January 10, 2011 / 6:24 PM / 9 years ago

Cracks in Arizona suspect seen before mass shooting

TUCSON (Reuters) - Classmate Lynda Sorenson thought accused Tucson mass murderer Jared Lee Loughner looked like a crazy shooter from the first day of class, wondering if he would arrive one day with an automatic weapon.

Community College Professor Debbie Scheidemantel called police to toss Loughner out of class after he would not calm down, ranting about his rights under the U.S. Constitution to get full credit for an assignment.

And neighbor Roger Whithed in an interview remembered Loughner as an “edge of society” guy who sat on his front steps on a palm-dotted street of single family homes, smoking cigarettes and not doing much else.

The 22-year-old Loughner on Monday arrives in federal court on five charges ranging from murder of a federal official to attempting to assassinate Congresswoman Gabrielle Giffords.

Loughner showed up at a shopping mall for Giffords’ “Congress on Your Corner” event on Saturday with a semi-automatic pistol and extra-long clips, then shot 20 people with a spray of bullets, police said.

Six died and Giffords, who is in critical condition, was shot straight through the left side of her brain.

Last June, Pima Community College classmate Sorenson nearly predicted the future. “Hopefully he will be out of class very soon, and not come back with an automatic weapon,” she wrote on the first day with him in an e-mail shown on NBC.

Tucson is still coming to grips with how a young man accused of mass murder grew up in their midst.

“It just breaks my heart. Our hearts go out to everybody — his parents and the parents of everyone who was there,” said flooring saleswoman Vickie Oberg, 63, at church on Sunday.

“There must have been so many signs. Something like this doesn’t happen overnight — you wake up and say ‘I think I’ll go shoot someone’.”


Grant Wiens, 22, was a year ahead of Loughner at Mountain View High School in Tucson, and was recently in biology class with him at community college.

Wiens was shocked that Loughner went berserk, though not entirely surprised, as “gut instinct” told him he might be capable of violence.

“He was opinionated, though he got along with people, he never seemed to care what people thought,” he said.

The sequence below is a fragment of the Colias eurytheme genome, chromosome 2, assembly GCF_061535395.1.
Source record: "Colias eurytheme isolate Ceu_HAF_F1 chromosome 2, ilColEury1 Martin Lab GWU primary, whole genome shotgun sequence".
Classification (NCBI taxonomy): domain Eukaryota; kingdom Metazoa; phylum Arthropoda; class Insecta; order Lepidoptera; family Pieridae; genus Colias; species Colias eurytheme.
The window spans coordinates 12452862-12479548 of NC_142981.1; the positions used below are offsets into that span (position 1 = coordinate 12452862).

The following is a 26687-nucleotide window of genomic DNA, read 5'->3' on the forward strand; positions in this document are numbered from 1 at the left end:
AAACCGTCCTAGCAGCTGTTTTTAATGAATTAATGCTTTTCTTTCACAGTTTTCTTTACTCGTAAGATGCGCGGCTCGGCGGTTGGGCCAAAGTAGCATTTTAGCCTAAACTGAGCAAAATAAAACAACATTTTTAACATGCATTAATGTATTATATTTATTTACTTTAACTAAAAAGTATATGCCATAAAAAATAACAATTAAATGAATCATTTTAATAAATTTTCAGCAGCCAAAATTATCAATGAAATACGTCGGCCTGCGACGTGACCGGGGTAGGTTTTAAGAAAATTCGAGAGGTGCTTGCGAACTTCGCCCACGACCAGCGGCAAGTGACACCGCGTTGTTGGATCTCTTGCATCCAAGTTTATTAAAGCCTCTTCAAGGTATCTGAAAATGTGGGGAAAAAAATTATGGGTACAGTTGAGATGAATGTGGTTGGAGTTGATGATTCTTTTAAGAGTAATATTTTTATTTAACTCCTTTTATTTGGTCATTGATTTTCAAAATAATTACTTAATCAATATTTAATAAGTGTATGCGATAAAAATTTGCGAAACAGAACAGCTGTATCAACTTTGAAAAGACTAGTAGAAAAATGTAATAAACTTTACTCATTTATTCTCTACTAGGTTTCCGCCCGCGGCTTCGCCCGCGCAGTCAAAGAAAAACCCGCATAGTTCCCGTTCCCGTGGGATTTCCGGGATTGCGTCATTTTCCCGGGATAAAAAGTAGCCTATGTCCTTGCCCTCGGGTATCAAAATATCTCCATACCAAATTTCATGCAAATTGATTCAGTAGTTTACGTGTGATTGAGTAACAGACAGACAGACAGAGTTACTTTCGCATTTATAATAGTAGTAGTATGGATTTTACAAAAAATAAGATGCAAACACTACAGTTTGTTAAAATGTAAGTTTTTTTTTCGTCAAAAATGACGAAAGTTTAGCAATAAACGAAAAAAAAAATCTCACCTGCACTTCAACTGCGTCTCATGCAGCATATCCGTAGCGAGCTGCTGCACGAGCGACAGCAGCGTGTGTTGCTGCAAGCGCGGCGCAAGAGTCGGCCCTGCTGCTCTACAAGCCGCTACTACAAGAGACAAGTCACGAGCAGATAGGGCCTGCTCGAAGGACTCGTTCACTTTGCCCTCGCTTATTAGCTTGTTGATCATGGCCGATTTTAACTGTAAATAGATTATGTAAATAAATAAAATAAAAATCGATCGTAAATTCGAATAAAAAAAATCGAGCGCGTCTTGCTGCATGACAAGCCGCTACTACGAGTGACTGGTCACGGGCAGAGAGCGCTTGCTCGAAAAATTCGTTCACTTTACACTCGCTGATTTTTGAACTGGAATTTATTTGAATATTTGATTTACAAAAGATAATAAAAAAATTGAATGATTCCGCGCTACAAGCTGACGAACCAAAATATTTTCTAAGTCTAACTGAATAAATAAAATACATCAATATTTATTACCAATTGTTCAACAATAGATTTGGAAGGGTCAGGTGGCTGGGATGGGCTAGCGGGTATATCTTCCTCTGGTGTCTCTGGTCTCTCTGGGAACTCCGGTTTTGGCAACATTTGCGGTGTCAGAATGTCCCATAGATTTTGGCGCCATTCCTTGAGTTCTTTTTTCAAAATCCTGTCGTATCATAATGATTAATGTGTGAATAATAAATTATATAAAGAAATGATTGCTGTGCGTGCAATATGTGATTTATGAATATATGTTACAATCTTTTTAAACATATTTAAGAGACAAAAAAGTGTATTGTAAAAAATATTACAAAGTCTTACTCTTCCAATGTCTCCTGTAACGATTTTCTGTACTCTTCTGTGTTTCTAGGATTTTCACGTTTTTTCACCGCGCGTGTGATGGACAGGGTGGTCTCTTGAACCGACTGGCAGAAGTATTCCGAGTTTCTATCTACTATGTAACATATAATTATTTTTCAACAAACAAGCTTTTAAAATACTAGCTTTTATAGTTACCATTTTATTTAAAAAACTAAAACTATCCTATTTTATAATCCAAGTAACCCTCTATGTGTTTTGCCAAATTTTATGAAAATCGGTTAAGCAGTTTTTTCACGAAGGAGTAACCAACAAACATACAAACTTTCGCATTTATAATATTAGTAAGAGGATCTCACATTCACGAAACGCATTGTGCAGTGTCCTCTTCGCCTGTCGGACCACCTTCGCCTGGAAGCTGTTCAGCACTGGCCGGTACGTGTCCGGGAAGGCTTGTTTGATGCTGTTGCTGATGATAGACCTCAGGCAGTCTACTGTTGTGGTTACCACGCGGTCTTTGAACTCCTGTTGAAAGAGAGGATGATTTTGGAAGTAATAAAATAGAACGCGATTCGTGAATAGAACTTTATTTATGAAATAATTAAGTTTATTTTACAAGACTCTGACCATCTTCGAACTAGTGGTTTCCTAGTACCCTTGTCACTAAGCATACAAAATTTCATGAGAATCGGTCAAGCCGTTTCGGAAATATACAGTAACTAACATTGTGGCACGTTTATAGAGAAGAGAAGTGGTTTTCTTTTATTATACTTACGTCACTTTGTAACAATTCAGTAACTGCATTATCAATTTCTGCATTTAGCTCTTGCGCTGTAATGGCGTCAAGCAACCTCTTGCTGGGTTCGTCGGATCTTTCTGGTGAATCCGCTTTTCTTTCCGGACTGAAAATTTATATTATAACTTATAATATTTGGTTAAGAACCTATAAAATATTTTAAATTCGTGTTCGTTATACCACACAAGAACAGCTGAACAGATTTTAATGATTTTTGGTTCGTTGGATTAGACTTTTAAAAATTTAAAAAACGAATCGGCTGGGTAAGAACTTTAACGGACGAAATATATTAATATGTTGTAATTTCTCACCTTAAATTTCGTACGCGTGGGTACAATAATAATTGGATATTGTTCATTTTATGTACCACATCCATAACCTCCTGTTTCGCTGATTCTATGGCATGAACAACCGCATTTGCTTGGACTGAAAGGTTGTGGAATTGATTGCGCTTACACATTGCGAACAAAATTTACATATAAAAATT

Handwritten phrases “I planned ahead” and “My assassination,” along with the name “Giffords” and what appeared to be Loughner’s signature showed up on documents in Loughner’s home, according to the federal charges.

Some of the clearest signs of trouble may have been YouTube videos. Videos posted by someone named Jared Lee Loughner talk in difficult-to-follow phrases about making new currencies and government controlling grammar, though it is not clear if the works were made by the shooting suspect.

Still, Pima Community College said it suspended him on September 29, 2010, after campus police discovered a YouTube video by Loughner claiming the college was illegal under the U.S. Constitution.

He withdrew from school less than a week later, and college officials in a follow-up letter said he would need a mental health clearance if he wished to return, to show his attendance at college would not present a danger to himself or others.

Biology teacher Scheidemantel remembered the day she called police to eject him from class. “He pointed at the flag and the Constitution up at the front of the room, and said that I was taking away his freedom of speech, I was taking away his individual rights,” she said, adding that he would not calm.

When she heard about the shooting by a 22-year-old, she guessed Loughner pulled the trigger, and when she saw the videos posted before the shooting, she remembered video about her college.

“I recognized the syntax and the unique way of writing and the convoluted illogic logic that he used to make his points,” she said on CBS.

Fellow student Sorenson also remembers hearing the news. “The first thought in my mind was I betcha it’s Jared,” she told NBC.

An e-mail Sorenson wrote two weeks after class started told the story:

“We have a mentally unstable person in the class that scares the living crap out of me. He is one of those whose picture you see on the news, after he has come into class with an automatic weapon. Everyone interviewed would say, Yeah, he was in my math class and he was really weird. I sit by the door with my purse handy. If you see it on the news one night, know that I got out fast.”

Additional reporting by Alex Dobuzinskis in Los Angeles, Eric Thayer in Tucson, Andy Sullivan and Jim Vicini in Washington; Editing by Jackie Frank

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